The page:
It is like the good old days. A musician plays his heart out at a gig and after had your socks knocked off by the live performance you wait in anticipation for the next album to come out. Then when you find out this record is to made in collaboration with another favourite combo then it is time to get really excited!
Time to buzz down to Raynors/Rival/Revolver and get your hands on a copy of the LP.
Well Elvis Costello has teamed up with The Roots to make his latest album.
He did his best to shake up the dullards who were stood waiting in their chosen spots to see The Stones be wheeled out later. It was said that Freddie Flintoff used to bowl a lot of ‘effort’ balls in his Test career. Well Glastonbury 2013 was one of Elvis Costello’s ‘effort’ gigs.
So he has now gone onto work with Philadelphia’s finest. It just is a download away to see how they got on.
John Peel died nearly 7 years ago. It seems such a long time that has passed very quickly. I have a box of vinyl records that I have referred to a few times on this blog, but the ultimate record box has to be the one that belonged to John Peel.
I found this documentary about this ultimate record collection on youtube and it comes in 4 parts. The first part is here and if you are a music fan I think you will enjoy the programme.
Got the old box of 45’s out for a flick through.
A bold purple cover stood out; I had rediscovered a GothRock classic. The Cult – She Sells Sanctuary. In fact it gets a brief mention in a previous blog, but I think that it deserves more than an honourable mention.
The video was not that great, but I do remember it being on the video jukebox in the “Volley” on King Street. Video jukeboxes were all the rage back then after the dust had settled in the Betamax/VHS format war.
Goths were pseudo punks in the mid 80’s. The sort of mainstream Gothic rock singles that were out then on the video screens were things like this Cult track, Killing Joke – A Love like Blood and Billy Idol’s – White Wedding.
I did like a lot of that style of music. Robert Smith of the Cure was a clever bloke in my opinion who wrote some unique songs. Siouxsie and the Banshees were another band that I thought were pretty sound. I never bought a Cult album though, but the single here was good to bop about to.
So this landed in my singles collection.
Coming back to King Street, pubs and music videos a couple of personal favourites of mine back then that were also on the jukebox were The Ramones – Teenage Lobotomy and Van Halen’s – Hot for Teacher. They stick in the mind. I somehow still remember staring through the smokey fug at the tv screens to watch those two videos, whilst I nursed a beer in the upstairs bar The Ramones promo video was not as slickly produced as Michael Jackson’s Thriller, but was a load more scarier from memory. I cannot find the actual video from then on-line today. Maybe it got banned by the Health and Safety people.
The Van Halen video just appealed for base reasons I suppose. Watching it now makes everything seem so dated. I will not post it as it is degrading to women, all warm blooded males can Google it.
It was interesting to read today in The Independent on Sunday about the comeback of vinyl.
Peter Hook echoes my sentiments about buying an LP as opposed to downloading an mp3 file in the article.
Also of note is that it seems that youngsters are raiding lofts for their parents’ old rock albums and not knowing how to play them on a turntable, or even how to get hold of one! Bless!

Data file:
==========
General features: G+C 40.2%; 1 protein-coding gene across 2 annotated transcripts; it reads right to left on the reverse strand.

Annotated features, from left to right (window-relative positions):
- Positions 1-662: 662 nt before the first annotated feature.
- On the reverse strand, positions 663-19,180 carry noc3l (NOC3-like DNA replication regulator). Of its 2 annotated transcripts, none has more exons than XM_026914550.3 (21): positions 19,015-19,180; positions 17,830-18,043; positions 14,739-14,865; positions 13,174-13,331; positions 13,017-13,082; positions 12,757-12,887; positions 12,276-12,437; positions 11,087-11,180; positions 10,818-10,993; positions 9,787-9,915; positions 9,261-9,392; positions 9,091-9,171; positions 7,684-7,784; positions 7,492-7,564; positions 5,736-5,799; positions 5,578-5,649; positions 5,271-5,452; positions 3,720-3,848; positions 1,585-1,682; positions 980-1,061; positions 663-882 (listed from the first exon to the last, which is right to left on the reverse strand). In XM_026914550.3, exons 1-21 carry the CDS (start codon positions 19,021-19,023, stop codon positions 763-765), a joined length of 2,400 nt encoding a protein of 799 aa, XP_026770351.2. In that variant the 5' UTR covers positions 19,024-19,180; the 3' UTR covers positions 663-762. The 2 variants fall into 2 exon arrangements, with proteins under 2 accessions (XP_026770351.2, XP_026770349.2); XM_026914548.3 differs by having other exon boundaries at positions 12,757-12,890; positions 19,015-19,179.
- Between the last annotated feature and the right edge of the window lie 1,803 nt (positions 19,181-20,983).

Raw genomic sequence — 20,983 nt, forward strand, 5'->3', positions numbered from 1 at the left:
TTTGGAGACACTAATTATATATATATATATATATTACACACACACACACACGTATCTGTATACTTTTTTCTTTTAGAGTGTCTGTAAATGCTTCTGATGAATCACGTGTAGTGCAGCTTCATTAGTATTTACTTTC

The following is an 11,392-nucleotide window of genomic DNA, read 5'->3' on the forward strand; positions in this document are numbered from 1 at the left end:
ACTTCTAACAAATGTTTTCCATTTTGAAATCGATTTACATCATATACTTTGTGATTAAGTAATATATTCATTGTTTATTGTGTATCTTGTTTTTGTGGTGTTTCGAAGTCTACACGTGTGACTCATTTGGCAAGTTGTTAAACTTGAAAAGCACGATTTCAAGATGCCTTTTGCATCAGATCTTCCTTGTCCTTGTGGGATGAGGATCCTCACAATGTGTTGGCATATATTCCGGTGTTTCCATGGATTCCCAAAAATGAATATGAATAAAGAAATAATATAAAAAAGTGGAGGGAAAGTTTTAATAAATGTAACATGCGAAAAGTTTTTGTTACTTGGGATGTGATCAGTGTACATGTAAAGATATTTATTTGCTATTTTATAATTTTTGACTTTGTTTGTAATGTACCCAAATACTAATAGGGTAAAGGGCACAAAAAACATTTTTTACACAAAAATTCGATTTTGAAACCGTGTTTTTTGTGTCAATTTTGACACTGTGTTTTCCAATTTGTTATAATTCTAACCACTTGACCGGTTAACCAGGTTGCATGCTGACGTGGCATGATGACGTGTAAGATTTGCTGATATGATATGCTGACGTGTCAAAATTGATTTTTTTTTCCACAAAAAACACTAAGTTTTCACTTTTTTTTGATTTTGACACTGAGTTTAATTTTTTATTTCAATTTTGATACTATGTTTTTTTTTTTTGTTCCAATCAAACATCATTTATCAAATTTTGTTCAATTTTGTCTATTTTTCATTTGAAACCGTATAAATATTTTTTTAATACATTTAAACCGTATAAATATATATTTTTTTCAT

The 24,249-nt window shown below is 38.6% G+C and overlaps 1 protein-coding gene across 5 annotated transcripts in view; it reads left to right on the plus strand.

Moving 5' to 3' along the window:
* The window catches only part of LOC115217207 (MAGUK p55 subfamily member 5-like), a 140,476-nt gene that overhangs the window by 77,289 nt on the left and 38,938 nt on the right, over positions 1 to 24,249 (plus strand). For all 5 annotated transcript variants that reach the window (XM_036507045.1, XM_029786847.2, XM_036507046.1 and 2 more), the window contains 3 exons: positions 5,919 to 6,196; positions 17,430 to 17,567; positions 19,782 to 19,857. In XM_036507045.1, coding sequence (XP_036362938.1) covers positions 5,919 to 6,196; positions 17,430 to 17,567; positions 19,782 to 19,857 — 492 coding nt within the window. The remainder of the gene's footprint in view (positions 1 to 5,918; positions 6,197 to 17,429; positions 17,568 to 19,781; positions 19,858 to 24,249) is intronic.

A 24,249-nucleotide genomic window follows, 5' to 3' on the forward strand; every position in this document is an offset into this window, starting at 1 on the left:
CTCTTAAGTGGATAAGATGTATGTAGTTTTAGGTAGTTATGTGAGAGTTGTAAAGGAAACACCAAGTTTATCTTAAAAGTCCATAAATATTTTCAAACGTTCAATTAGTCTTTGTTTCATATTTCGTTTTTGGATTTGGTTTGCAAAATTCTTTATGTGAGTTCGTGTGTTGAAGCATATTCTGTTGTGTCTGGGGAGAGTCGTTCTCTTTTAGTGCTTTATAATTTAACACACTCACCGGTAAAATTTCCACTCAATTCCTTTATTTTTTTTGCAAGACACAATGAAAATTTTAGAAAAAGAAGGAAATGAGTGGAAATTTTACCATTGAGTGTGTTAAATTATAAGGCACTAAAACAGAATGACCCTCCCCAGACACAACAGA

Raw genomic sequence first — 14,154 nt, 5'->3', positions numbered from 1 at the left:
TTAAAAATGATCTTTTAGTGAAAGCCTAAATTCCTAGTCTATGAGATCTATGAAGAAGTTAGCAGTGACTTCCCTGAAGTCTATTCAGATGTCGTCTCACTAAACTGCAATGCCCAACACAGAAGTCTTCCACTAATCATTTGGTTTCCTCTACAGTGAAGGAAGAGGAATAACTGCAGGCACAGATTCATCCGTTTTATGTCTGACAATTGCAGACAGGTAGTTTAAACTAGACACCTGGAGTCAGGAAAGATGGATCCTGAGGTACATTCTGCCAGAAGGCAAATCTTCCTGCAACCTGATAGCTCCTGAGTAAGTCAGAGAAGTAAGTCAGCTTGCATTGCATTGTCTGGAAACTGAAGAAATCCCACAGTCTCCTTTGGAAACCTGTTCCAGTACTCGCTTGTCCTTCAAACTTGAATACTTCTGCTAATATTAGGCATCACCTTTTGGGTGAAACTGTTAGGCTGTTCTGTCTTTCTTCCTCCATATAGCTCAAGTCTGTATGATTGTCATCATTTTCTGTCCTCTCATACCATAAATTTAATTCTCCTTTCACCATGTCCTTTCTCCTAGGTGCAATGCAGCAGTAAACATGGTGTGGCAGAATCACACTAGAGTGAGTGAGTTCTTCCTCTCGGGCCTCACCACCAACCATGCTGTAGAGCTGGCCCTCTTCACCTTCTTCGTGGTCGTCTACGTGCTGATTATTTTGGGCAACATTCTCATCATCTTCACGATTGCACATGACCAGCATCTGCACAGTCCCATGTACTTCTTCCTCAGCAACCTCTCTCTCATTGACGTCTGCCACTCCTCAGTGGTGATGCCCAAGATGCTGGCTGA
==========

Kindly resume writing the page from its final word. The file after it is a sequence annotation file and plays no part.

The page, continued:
The Selecter – Three Minute Hero
Rummaging around in that singles box again. There are a few 2 Tone singles in there and I forgot that the Beat were actually on Go Feet! Towards the back I found this little tune.
Singles always used to have the song time length stamped on the label.
Guess what the digits are on this disc?
THE SID PRESLEY EXPERIENCE
Saw these at a “Give Ireland back to the Irish Gig” (Red Wedge Tour) at the Bristol Mecca Studio 17th March 1985. I think they all wore suits with shamrocks on their lapels and were the warm up act for Billy Bragg. The band had a punk/nihilist following who all fought amongst themselves and spat a lot at the front of the crowd. Billy Bragg was his usual passionate self – whilst stopping short of being a true angry young man. I remember Billy kept on breaking strings on his guitar as he was playing so hard and also thinking back the other support act was Porky the Poet aka Phil Jupitus.
As for the venue The Studio was a big disco/nightclub which was one of many dives around the City Centre. It was one of the sort of places that just do not exist anymore.
Nightclubs and the old boozers of my youth in Bristol are described in Mark’s fantastic Blog at twiglet.com
There are a few bad ‘uns in this box of 45’s, yet there are a few classics.
Probably my all time number 1 is this one. The video to this is pretty cheesey – click on the image below to view it.
The Naval Volunteer in King Street was one of the first pubs in Bristol to have a video jukebox and good old Marvin was on there along with the Ramones – Teenage Lobotomy and Billy Idol – White Wedding.
The youngsters amongst you – ie those sub 35 year olds may not have a vinyl collection. I think my albums went West when I went and spent time out of the country for a while. The box of 33 rpms got raped and pillaged by my sister I think.
However I found a box of 45’s in my new home that were in fact my own discs – they have stuck to me like glue it seems. A collection of about 50 singles that must have been in storage and somehow stayed in my possession.
So here are a few examples that I will air digitally over the next few weeks and months.
Click on the picture to hear the song.